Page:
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Plainclothes Police Officers Are Rioting in Mexico City Protests, Videos Show

A plainclothes Mexico City police officer called a "partner" by riot police was mixed into masked demonstrators and the press during a Monday night demonstration.
Photo By Andalusia Knoll

A video captured during a Monday night protest in Mexico City appears to show a plainclothes police officer rescued after being pummeled by riot police, in the strongest evidence that state forces — not in uniform — are present when masked vandals attack government buildings after large peaceful marches.

In the clip published by the news site Animal Politico on Wednesday, officers clad in riot gear are seen beating a heavyset man dressed in jeans and a jacket after he throws a heavy object into a cloud of smoke. A nearby officer shouts, "El es mi compañero," or "He is my partner."


Two officers then help the man stand up and carry him away. The reporter recording the clip asks the man if he is a police officer.

The man says he is a "normal citizen," but when the reporter presses and asks why he was just referred to as a "partner" by the police, the man appears to snap. "Leave me alone, asshole!" he shouts.

In photos: Here's what the big protest for the missing students in Mexico City looked like.

A second video captured at the same demonstration by an outlet called Regeneración Radio shows a plainclothes man assisting riot police as they beat a young man. The video shows riot police corralling a small group of demonstrators or bystanders before the authorities violently gang up on them, beating them with their shields.

One officer can later be heard telling one victim, "Perdon por la putiza," which roughly translates to "Sorry we fucked you up."

The videos demonstrate that plainclothes Mexico City police officers have been participating in the protests that have gripped the country since the disappearance of 43 teachers college students in the state of Guerrero. But a spokesman at Mexico City's police department "emphatically" denied on Wednesday that plainclothes police were participating in the protests, according to Animal Politico.

Mexico City's police department has repeatedly turned down requests for interviews with VICE News.

In photos: The Ayotzinapa Normal School, before and after the disappearance of 43 students.


Demonstrators have made police infiltration claims for weeks, citing the burning of the National Palace door on November 8 as a key likely example.

Although other voices in the protest movement have argued the violence is a sign of legitimate anger over the government's handling of the missing students case, some human-rights observers claim that the attacks are orchestrated by infiltrados — or plainclothes men brought in and paid by the government.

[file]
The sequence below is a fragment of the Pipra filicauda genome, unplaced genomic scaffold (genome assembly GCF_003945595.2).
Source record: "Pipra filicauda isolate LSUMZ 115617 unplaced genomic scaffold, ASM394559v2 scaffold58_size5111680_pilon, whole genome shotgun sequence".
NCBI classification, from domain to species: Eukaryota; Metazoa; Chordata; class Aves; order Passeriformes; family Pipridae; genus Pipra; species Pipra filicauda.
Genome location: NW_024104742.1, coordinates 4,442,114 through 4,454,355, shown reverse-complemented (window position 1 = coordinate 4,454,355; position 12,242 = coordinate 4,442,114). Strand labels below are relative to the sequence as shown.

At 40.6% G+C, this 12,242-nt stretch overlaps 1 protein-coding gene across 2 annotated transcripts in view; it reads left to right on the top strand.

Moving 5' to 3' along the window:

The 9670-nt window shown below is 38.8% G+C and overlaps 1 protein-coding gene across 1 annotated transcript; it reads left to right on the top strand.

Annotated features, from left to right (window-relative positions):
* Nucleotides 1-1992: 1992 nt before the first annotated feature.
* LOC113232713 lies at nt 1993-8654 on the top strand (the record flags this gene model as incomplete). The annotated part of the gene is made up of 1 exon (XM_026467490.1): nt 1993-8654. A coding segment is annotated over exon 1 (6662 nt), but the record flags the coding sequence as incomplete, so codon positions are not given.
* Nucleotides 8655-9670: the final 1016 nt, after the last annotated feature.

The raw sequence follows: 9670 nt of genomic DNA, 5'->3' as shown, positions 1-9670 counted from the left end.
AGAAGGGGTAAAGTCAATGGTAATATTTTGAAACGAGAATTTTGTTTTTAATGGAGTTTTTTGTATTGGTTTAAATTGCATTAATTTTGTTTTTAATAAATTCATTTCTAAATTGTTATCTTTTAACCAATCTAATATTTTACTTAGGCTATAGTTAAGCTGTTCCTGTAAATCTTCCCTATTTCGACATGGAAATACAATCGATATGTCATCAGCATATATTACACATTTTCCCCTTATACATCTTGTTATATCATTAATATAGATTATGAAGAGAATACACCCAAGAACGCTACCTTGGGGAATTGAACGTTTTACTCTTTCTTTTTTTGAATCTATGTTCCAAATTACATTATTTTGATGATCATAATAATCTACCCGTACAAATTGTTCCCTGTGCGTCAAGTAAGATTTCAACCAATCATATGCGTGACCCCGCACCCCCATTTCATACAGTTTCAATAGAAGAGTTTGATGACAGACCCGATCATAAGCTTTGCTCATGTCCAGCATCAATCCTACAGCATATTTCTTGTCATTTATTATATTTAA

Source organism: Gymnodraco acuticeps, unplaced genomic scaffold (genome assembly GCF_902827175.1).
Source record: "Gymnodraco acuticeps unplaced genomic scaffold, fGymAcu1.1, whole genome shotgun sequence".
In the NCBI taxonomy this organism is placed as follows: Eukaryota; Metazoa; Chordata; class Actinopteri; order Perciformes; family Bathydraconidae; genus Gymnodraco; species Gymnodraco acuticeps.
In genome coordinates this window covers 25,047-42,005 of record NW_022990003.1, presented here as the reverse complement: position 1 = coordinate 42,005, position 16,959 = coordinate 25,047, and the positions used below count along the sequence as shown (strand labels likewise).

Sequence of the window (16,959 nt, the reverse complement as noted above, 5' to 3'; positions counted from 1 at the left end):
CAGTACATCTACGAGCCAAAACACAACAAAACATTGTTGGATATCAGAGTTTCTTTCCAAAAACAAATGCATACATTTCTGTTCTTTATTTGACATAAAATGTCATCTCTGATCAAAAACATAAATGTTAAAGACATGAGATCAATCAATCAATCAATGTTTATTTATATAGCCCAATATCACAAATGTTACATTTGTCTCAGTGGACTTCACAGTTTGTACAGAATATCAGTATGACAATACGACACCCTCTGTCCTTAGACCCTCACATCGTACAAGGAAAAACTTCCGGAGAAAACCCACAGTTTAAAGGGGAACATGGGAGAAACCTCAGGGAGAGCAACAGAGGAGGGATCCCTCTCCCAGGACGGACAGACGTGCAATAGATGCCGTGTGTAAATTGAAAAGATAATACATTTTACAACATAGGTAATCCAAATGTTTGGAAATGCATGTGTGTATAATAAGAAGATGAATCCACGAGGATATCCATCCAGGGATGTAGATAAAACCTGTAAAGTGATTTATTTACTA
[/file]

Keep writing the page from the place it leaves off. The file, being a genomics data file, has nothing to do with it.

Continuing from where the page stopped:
Meanwhile, police are also accused of detaining citizens at random during the protests.


— Cronica Veracruz (@CronicaVera)November 17, 2014

Monday night's confrontations along Paseo de la Reforma in Mexico City happened during the latest in a string of protests held since the police attack against students from the Ayotzinapa Normal School, carried out on orders from the now-detained former mayor of Iguala, Guerrero, according to federal authorities.

At least 79 people have been arrested in connection with the missing students case. Many of them are municipal police officers of Iguala and nearby Cocula.

In a separate case, a student at the National Autonomous University of Mexico was filmed being snatched from a street last Friday afternoon near the campus in southern Mexico City, similarly by plainclothes government agents.

Sandino Bucio, 25, is seen screaming and struggling against officers who shove him into an unmarked vehicle and drive off. The incident resembled a kidnapping and came after other plainclothes agents opened fire on students after a confrontation on the campus in mid-November. Riot police later entered the campus, a gesture seen as a sensitive breach of the UNAM's autonomy from the government.


The video of Bucio's detention quickly went viral.

"During the drive, they told me that if I didn't cooperate, they would shoot me like those in Ayotzinapa," Bucio told the Mexico City public prosecutor, in a statement reviewed by VICE News. "[They said] that I was nothing for them, because they had already confronted the Zetas, narcos, and that they put the fear into the Guerreros Unidos."

"I think this is a terror mechanism that the federal government is using against the youth," Bucio said before news reporters after he was released later that day. "But there are thousands of us. They can't detain us all."

The Missing 43: Mexico's Disappeared Students: Watch the full length documentary.

Follow Andrea Noel on Twitter @MetabolizedJunk.